12

I am trying to find the name of a story I remember reading in an anthology some 50 years ago about a wealthy industrialist who wanted nothing more than to be buried on Earth. I believe this to be a short story in a collection of memorable short stories I had when I lived at home in the late 60's early 70's.

In the story people lived and worked on other worlds and Earth had been turned into a world-wide cemetery as it's best and highest use. People were conditioned to want nothing more than for their remains to come to back to Earth, but it was very expensive. The sales people for Earth burial were expert at extracting the last dollar from people so that their remains could brought to earth. There were different levels of burial with different prices - with actual burial being most expensive option.

Being wealthy they were trying to extract the most money from this businessman - but it would have left his family nothing. At their last meeting with him to negotiate the cost of his burial he watches the grounds keeping crew tending to the landscaping. He suddenly changes his mind about the burial. They knew they had hooked him. But he walks away smiling leaving them mystified and sure they missed something. What they hadn't noticed, and what the businessman had, was that one of his companies manufactured the fertilizer they were using. We were left to understand that he would have his cremated remains added to the fertilizer to be spread on Earth - and he would have his ashes scattered on Earth after all, and at no cost to him. He wins.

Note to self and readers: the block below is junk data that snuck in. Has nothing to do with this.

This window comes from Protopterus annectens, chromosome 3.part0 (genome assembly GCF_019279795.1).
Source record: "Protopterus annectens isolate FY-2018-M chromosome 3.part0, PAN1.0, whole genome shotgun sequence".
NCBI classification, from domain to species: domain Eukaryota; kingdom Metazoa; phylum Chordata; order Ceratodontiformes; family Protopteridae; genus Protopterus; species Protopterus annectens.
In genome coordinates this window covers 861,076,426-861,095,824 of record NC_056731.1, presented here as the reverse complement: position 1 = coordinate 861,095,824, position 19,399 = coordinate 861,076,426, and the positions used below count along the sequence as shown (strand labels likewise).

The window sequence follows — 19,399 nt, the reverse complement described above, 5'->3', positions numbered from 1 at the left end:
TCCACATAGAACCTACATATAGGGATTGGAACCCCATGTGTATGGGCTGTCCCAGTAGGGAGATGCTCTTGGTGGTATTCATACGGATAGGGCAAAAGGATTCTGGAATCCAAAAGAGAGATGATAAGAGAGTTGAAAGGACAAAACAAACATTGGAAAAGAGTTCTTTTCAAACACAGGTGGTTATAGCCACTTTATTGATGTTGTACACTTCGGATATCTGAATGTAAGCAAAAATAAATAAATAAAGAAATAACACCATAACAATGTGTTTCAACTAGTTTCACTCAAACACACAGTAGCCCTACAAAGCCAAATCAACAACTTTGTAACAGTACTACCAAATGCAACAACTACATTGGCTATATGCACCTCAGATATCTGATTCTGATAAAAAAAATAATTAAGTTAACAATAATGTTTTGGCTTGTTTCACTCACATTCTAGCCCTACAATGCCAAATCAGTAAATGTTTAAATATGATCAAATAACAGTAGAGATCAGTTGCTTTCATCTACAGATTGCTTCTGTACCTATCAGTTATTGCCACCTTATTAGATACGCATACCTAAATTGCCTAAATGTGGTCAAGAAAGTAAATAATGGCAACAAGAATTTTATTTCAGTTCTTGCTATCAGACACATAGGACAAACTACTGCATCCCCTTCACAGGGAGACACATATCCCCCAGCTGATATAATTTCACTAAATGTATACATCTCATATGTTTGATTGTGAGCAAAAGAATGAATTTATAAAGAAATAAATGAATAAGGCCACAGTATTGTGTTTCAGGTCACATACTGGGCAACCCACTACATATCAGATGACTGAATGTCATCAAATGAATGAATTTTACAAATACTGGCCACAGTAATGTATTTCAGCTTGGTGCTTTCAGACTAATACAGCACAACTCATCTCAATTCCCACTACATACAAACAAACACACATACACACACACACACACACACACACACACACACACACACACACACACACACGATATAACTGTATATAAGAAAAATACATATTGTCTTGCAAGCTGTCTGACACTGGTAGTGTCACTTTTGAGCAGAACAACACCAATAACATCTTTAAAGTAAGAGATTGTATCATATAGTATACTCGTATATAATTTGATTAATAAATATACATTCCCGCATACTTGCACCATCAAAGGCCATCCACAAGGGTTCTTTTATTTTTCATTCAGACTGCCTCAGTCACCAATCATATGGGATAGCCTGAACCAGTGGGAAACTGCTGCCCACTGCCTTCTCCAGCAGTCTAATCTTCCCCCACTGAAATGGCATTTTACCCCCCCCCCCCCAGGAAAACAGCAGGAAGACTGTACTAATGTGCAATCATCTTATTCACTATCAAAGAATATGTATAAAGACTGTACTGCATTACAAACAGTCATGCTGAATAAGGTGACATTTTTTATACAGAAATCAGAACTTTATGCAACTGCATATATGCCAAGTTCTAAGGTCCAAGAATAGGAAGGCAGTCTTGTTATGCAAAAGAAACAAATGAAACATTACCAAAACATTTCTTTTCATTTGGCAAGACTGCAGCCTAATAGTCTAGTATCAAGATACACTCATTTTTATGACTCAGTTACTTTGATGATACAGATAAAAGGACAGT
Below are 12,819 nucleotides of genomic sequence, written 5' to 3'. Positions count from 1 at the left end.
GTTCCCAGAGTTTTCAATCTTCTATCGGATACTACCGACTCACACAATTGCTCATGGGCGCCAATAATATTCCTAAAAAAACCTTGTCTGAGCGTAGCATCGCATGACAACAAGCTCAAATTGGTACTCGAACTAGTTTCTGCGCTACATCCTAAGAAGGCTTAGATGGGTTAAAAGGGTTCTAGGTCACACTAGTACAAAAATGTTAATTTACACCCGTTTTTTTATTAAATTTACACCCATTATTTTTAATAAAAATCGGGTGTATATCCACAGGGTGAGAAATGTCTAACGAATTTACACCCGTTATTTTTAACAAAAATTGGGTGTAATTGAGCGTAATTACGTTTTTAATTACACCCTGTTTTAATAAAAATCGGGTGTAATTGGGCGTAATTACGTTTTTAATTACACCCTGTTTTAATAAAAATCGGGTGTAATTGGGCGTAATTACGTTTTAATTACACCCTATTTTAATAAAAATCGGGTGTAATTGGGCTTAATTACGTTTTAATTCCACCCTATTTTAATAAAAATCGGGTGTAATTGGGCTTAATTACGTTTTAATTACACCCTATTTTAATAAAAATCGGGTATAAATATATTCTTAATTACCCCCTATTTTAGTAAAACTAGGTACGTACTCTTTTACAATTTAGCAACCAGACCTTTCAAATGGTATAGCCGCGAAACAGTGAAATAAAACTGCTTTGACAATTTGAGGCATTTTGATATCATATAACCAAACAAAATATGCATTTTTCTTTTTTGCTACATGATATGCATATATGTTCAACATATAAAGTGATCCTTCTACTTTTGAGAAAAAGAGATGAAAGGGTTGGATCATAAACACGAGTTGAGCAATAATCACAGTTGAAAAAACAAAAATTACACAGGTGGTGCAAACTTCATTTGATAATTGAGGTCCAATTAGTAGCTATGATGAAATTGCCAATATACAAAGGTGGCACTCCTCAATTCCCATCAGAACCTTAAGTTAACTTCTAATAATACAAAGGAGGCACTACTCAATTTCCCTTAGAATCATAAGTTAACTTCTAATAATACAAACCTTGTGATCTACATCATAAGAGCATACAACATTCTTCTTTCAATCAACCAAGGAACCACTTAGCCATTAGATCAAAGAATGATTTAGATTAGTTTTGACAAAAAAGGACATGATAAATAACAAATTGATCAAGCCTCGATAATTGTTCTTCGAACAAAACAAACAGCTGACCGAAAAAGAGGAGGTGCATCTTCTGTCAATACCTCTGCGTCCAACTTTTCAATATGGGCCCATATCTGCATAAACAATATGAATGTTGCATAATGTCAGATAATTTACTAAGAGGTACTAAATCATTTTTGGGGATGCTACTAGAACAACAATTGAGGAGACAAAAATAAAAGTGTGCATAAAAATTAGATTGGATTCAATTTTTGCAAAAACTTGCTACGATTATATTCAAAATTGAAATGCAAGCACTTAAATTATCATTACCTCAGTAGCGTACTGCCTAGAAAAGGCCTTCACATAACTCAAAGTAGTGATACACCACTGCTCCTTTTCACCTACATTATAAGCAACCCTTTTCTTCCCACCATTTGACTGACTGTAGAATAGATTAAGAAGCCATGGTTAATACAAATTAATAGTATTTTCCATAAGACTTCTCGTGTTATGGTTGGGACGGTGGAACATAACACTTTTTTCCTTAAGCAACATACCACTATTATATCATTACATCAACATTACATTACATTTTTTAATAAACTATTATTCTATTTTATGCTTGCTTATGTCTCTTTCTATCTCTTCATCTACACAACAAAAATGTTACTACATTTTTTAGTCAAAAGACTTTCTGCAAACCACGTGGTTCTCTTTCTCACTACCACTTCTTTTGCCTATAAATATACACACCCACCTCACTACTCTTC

I thought I saw this as a Twilight Zone episode but I couldn't find it there. Google searches keep turning up other books or stories.

No, it isn't Clifford Simak's Cemetery World.

  • 3
    Hi there! :) that's already some info - could you look at this guide on how to ask a good story-ID question, see if that triggers any more memories you could edit into your post? For instance, do you remember what the cover looked like? Was it written in English, was it a translation? Things like that to increase the chances of a successful identification. Cheers! – Jenayah Aug 13 '18 at 15:31
  • 1
    I can't remember the cover. I believe this to be a short story in a collection of memorable short stories I had when I lived at home in the late 60's early 70's. – Marie G Aug 13 '18 at 15:41
  • 1
    The earth had been turned into a world-wide cemetery. There were different levels of burial with different prices.Being wealthy they were trying to extract the most money from him - but it would have left his family nothing. One his products was fertilizer. He sees the grounds keeping crew using the fertilizer and he suddenly changes his mind about the burial. Mystifying the sales people. They knew they hooked him. They didn't see the fertilizer connection but we were left to understand that he would have his cremated remains added to the fertilizer to be spread on earth - at no cost to him. – Marie G Aug 13 '18 at 15:49
  • 1
    Well that's good additional info :) I suggest you edit it into your post; feel free to add any more memories you could think of! – Jenayah Aug 13 '18 at 15:52
  • 1
    I remember this story, and my mind wants to credit Robert Heinlein, but I can't find anything in his short story list that matches. – Zeiss Ikon Aug 13 '18 at 16:22
5

Nor Dust Corrupt by James V. McConnell

From review on goodreads.com:

Long after humanity has spread through the galaxy, men create, and capitalize upon, the longing people have to be posthumously buried on Earth soil. These men charge gajillions for it because space is limited. A cool concept, but I wasn't quite convinced people would care so much about where they are buried, and the 'gotcha' ending (a wealthy man who wishes to be buried on Earth turns out to own the company that provides fertilizer for the graveyard gardens) was too shallow for such a weighty theme.

  • Full text (nice scan!) available at the Internet Archive: archive.org/details/1957-02_IF/page/n55 The intro text says "Burial on Earth was the dream of every person in the galaxy. And Krieg was certainly rich enough to buy his way in. Valhalla was his. But he changed his mind..." – DavidW Apr 29 at 23:59

Your Answer

By clicking “Post Your Answer”, you agree to our terms of service, privacy policy and cookie policy

Not the answer you're looking for? Browse other questions tagged or ask your own question.